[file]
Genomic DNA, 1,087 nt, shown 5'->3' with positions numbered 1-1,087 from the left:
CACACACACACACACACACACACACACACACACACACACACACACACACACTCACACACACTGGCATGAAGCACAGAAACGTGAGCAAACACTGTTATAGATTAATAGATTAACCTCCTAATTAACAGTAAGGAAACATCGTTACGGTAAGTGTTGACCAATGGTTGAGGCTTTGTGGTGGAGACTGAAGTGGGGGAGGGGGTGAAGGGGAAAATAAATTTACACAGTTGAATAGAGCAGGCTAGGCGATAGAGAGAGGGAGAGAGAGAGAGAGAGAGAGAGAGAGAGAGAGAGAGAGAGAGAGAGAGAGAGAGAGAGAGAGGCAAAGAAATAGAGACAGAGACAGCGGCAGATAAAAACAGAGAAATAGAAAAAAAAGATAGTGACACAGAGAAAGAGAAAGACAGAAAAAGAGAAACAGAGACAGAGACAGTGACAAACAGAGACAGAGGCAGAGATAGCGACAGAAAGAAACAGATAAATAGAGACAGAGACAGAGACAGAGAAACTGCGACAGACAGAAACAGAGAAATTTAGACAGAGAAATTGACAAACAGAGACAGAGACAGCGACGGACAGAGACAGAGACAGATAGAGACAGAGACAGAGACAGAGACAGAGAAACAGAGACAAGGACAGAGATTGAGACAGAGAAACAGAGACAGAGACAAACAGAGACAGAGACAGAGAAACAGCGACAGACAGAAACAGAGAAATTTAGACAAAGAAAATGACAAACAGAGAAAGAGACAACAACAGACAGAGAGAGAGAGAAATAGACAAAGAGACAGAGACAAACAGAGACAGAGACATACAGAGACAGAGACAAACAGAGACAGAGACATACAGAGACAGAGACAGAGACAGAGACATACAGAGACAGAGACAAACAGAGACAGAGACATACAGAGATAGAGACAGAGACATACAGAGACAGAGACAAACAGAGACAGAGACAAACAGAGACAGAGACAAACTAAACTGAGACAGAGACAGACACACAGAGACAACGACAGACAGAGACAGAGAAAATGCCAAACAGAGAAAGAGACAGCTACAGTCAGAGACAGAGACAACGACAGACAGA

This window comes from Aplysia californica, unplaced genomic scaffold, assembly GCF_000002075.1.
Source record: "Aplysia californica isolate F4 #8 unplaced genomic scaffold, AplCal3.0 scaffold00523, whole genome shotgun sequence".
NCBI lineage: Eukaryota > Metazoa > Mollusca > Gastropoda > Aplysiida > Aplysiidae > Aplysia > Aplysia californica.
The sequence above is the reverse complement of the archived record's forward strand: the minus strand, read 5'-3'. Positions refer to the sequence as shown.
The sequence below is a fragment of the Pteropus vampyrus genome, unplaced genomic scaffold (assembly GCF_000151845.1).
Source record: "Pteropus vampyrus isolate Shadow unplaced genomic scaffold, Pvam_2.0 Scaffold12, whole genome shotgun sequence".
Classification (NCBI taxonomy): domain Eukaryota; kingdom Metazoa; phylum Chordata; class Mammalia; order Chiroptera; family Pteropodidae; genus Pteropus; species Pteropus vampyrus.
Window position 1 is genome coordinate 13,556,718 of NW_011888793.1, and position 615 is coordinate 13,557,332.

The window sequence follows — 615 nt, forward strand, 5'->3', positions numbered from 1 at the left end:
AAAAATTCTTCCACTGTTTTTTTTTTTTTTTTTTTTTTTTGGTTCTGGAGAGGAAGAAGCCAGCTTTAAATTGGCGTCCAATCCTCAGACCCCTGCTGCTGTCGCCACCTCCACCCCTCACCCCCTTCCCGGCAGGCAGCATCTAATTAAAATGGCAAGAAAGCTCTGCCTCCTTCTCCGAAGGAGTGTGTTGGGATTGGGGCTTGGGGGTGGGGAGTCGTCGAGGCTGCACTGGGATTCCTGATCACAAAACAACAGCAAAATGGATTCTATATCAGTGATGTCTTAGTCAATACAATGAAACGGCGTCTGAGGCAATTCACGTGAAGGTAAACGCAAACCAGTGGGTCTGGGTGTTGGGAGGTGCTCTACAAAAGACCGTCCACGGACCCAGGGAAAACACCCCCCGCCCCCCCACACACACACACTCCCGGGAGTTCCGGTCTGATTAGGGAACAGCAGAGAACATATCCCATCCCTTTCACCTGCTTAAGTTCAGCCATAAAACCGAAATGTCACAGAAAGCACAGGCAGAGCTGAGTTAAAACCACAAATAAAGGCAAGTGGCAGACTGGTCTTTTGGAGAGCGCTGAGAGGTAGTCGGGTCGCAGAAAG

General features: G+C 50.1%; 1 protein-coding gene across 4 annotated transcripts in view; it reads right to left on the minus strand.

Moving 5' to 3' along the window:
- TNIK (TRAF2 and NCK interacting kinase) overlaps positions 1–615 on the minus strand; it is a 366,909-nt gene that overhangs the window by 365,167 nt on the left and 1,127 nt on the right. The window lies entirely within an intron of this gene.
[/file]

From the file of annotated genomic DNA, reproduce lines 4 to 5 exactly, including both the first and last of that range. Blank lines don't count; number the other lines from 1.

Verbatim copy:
Source record: "Aplysia californica isolate F4 #8 unplaced genomic scaffold, AplCal3.0 scaffold00523, whole genome shotgun sequence".
NCBI lineage: Eukaryota > Metazoa > Mollusca > Gastropoda > Aplysiida > Aplysiidae > Aplysia > Aplysia californica.